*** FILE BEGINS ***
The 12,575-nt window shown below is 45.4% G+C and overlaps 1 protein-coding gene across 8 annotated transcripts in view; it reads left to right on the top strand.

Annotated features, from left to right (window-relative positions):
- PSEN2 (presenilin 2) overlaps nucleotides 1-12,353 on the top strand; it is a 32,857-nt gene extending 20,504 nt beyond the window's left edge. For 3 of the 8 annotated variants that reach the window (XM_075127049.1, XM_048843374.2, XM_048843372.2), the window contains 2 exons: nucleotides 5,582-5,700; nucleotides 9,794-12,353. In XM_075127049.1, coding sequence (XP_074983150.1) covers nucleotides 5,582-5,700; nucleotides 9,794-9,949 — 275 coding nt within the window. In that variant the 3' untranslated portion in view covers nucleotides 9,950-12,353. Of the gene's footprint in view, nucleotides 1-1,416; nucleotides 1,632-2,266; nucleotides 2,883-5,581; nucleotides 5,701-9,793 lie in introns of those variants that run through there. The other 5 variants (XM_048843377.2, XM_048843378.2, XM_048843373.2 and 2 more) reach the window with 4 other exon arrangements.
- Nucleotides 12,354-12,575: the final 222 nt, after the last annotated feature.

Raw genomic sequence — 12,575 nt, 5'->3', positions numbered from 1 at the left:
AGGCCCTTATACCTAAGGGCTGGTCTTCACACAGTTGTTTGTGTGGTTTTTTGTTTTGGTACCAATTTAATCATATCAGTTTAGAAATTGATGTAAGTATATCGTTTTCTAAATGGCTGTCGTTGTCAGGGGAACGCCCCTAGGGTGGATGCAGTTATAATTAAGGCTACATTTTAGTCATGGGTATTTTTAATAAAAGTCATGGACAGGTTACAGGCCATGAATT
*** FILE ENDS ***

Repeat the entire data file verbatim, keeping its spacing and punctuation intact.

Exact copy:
The 12,575-nt window shown below is 45.4% G+C and overlaps 1 protein-coding gene across 8 annotated transcripts in view; it reads left to right on the top strand.

Annotated features, from left to right (window-relative positions):
- PSEN2 (presenilin 2) overlaps nucleotides 1-12,353 on the top strand; it is a 32,857-nt gene extending 20,504 nt beyond the window's left edge. For 3 of the 8 annotated variants that reach the window (XM_075127049.1, XM_048843374.2, XM_048843372.2), the window contains 2 exons: nucleotides 5,582-5,700; nucleotides 9,794-12,353. In XM_075127049.1, coding sequence (XP_074983150.1) covers nucleotides 5,582-5,700; nucleotides 9,794-9,949 — 275 coding nt within the window. In that variant the 3' untranslated portion in view covers nucleotides 9,950-12,353. Of the gene's footprint in view, nucleotides 1-1,416; nucleotides 1,632-2,266; nucleotides 2,883-5,581; nucleotides 5,701-9,793 lie in introns of those variants that run through there. The other 5 variants (XM_048843377.2, XM_048843378.2, XM_048843373.2 and 2 more) reach the window with 4 other exon arrangements.
- Nucleotides 12,354-12,575: the final 222 nt, after the last annotated feature.

Raw genomic sequence — 12,575 nt, 5'->3', positions numbered from 1 at the left:
AGGCCCTTATACCTAAGGGCTGGTCTTCACACAGTTGTTTGTGTGGTTTTTTGTTTTGGTACCAATTTAATCATATCAGTTTAGAAATTGATGTAAGTATATCGTTTTCTAAATGGCTGTCGTTGTCAGGGGAACGCCCCTAGGGTGGATGCAGTTATAATTAAGGCTACATTTTAGTCATGGGTATTTTTAATAAAAGTCATGGACAGGTTACAGGCCATGAATT